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Climate Change Mitigation And Future Food Consumption Patterns

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  • Valin, Hugo
  • Havlik, Petr
  • Mosnier, Aline
  • Obersteiner, Michael

Abstract

Discussions on climate change increasingly emphasize the contribution of agricultural activities to anthropogenic greenhouse gases emissions. In this paper, we investigate from a supply to demand side perspective the stress between food demand and climate change challenges up until 2030. We examine how more stringent climate change mitigation policies could alter agricultural markets and put at risk the nutrition possibilities of populations. We use for this purpose GLOBIOM, an applied partial equilibrium model covering, at the world scale and a fine grid resolution, the main land-based sectors: agriculture, forestry and bioenergy. For this exercise, the model is fully linked to a semi-flexible endogenous demand system with non-linear Engel’s curves. Our results show that although forest related measures could be efficiently deployed without harming food security, a scenario of massive development of bioenergy would have more tangible impacts on food availability. Our most constraining option is a decrease in emissions from cattle, which would impose a reduction in the consumption of ruminant meat and milk. We illustrate that considering the current dynamic of consumption patterns, these latter policies, if implemented on the supply side directly, could have very uneven effects to the world’s diet and harm primarily developing countries.

Suggested Citation

  • Valin, Hugo & Havlik, Petr & Mosnier, Aline & Obersteiner, Michael, 2010. "Climate Change Mitigation And Future Food Consumption Patterns," 115th Joint EAAE/AAEA Seminar, September 15-17, 2010, Freising-Weihenstephan, Germany 116392, European Association of Agricultural Economists;Agricultural and Applied Economics Association.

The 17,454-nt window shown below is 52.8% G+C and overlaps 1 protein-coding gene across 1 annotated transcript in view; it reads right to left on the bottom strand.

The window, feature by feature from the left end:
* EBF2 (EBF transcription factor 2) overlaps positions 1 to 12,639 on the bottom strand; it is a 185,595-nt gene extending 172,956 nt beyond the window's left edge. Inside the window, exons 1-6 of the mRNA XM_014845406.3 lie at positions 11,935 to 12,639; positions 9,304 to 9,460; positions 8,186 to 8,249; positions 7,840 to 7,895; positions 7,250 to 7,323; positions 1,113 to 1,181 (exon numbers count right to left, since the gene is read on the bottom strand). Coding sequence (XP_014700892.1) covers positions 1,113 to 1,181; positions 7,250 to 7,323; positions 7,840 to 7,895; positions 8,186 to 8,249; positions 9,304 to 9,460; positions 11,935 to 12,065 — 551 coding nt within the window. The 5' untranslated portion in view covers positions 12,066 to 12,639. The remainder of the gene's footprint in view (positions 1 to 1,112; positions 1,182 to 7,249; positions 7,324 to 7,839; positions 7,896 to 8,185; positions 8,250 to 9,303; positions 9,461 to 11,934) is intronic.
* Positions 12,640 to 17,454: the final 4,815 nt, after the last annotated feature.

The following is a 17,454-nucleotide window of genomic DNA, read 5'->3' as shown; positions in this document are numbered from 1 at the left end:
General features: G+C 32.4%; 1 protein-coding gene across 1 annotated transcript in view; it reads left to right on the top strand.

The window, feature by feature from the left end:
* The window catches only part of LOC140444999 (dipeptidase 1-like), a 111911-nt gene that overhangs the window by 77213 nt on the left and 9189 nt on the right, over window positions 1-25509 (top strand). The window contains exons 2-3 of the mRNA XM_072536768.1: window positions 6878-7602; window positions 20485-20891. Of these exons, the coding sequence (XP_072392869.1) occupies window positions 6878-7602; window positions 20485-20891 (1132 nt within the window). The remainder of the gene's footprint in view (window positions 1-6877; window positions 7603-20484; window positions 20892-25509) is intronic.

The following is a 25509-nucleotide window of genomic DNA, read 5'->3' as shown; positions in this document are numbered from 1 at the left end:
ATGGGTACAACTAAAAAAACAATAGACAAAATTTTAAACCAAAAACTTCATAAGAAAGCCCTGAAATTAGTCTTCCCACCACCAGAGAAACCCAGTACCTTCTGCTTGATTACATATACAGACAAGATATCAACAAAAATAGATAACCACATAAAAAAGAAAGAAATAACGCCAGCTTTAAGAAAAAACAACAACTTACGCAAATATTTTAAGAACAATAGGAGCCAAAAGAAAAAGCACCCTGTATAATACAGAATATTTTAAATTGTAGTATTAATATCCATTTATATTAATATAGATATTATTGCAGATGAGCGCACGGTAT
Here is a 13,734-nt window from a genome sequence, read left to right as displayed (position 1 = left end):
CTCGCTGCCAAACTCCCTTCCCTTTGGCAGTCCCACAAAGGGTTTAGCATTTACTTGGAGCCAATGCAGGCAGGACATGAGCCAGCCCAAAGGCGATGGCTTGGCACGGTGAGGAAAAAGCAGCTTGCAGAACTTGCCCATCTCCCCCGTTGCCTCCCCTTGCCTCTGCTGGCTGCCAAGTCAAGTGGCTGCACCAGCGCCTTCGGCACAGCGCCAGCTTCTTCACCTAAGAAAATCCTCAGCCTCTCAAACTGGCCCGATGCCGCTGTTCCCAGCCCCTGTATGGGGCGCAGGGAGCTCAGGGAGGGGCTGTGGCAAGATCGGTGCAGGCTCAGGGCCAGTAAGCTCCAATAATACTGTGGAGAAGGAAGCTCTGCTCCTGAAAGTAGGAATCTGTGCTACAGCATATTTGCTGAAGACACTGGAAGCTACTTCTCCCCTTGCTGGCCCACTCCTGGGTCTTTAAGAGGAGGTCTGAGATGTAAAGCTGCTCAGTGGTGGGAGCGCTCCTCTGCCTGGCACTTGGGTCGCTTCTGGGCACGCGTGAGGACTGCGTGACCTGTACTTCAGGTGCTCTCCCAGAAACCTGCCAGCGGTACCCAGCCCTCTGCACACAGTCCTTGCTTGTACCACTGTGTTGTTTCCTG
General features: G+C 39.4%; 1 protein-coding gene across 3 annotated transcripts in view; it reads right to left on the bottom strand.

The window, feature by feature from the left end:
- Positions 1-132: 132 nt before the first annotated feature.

• Handle: RePEc:ags:eaa115:116392
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    File URL: http://purl.umn.edu/116392
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    References listed on IDEAS

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    2. Derek Headey & Shenggen Fan, 2008. "Anatomy of a crisis: the causes and consequences of surging food prices," Agricultural Economics, International Association of Agricultural Economists, vol. 39(s1), pages 375-391, November.
    3. Havlík, Petr & Schneider, Uwe A. & Schmid, Erwin & Böttcher, Hannes & Fritz, Steffen & Skalský, Rastislav & Aoki, Kentaro & Cara, Stéphane De & Kindermann, Georg & Kraxner, Florian & Leduc, Sylvain & , 2011. "Global land-use implications of first and second generation biofuel targets," Energy Policy, Elsevier, vol. 39(10), pages 5690-5702, October.
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    Cited by:

    1. A. Reisinger & P. Havlik & K. Riahi & O. Vliet & M. Obersteiner & M. Herrero, 2013. "Implications of alternative metrics for global mitigation costs and greenhouse gas emissions from agriculture," Climatic Change, Springer, vol. 117(4), pages 677-690, April.

    More about this item

    Keywords

    Agricultural and Food Policy; Consumer/Household Economics; Demand and Price Analysis; Food Consumption/Nutrition/Food Safety; Food Security and Poverty; Health Economics and Policy; C61; Q11; Q24; Q54;

    JEL classification:

    • C61 - Mathematical and Quantitative Methods - - Mathematical Methods; Programming Models; Mathematical and Simulation Modeling - - - Optimization Techniques; Programming Models; Dynamic Analysis
    • Q11 - Agricultural and Natural Resource Economics; Environmental and Ecological Economics - - Agriculture - - - Aggregate Supply and Demand Analysis; Prices
    • Q24 - Agricultural and Natural Resource Economics; Environmental and Ecological Economics - - Renewable Resources and Conservation - - - Land
    • Q54 - Agricultural and Natural Resource Economics; Environmental and Ecological Economics - - Environmental Economics - - - Climate; Natural Disasters and their Management; Global Warming

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